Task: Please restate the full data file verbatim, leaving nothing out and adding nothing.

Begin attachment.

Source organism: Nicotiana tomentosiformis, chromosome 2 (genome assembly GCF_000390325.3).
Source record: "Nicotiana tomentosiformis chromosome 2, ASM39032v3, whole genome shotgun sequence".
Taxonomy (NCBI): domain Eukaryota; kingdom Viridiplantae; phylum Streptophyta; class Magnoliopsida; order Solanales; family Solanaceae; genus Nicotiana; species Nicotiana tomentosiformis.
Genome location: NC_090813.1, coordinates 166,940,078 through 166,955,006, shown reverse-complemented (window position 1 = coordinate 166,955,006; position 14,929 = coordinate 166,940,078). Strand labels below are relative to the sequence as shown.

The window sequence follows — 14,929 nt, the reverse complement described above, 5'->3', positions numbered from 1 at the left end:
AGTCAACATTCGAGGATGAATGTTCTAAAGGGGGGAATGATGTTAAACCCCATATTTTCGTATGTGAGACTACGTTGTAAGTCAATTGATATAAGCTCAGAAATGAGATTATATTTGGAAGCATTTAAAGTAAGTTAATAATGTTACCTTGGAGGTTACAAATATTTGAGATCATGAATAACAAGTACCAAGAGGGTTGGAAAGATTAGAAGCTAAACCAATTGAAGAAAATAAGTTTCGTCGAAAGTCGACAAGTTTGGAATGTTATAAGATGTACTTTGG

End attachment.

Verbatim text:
Source organism: Nicotiana tomentosiformis, chromosome 2 (genome assembly GCF_000390325.3).
Source record: "Nicotiana tomentosiformis chromosome 2, ASM39032v3, whole genome shotgun sequence".
Taxonomy (NCBI): domain Eukaryota; kingdom Viridiplantae; phylum Streptophyta; class Magnoliopsida; order Solanales; family Solanaceae; genus Nicotiana; species Nicotiana tomentosiformis.
Genome location: NC_090813.1, coordinates 166,940,078 through 166,955,006, shown reverse-complemented (window position 1 = coordinate 166,955,006; position 14,929 = coordinate 166,940,078). Strand labels below are relative to the sequence as shown.

The window sequence follows — 14,929 nt, the reverse complement described above, 5'->3', positions numbered from 1 at the left end:
AGTCAACATTCGAGGATGAATGTTCTAAAGGGGGGAATGATGTTAAACCCCATATTTTCGTATGTGAGACTACGTTGTAAGTCAATTGATATAAGCTCAGAAATGAGATTATATTTGGAAGCATTTAAAGTAAGTTAATAATGTTACCTTGGAGGTTACAAATATTTGAGATCATGAATAACAAGTACCAAGAGGGTTGGAAAGATTAGAAGCTAAACCAATTGAAGAAAATAAGTTTCGTCGAAAGTCGACAAGTTTGGAATGTTATAAGATGTACTTTGG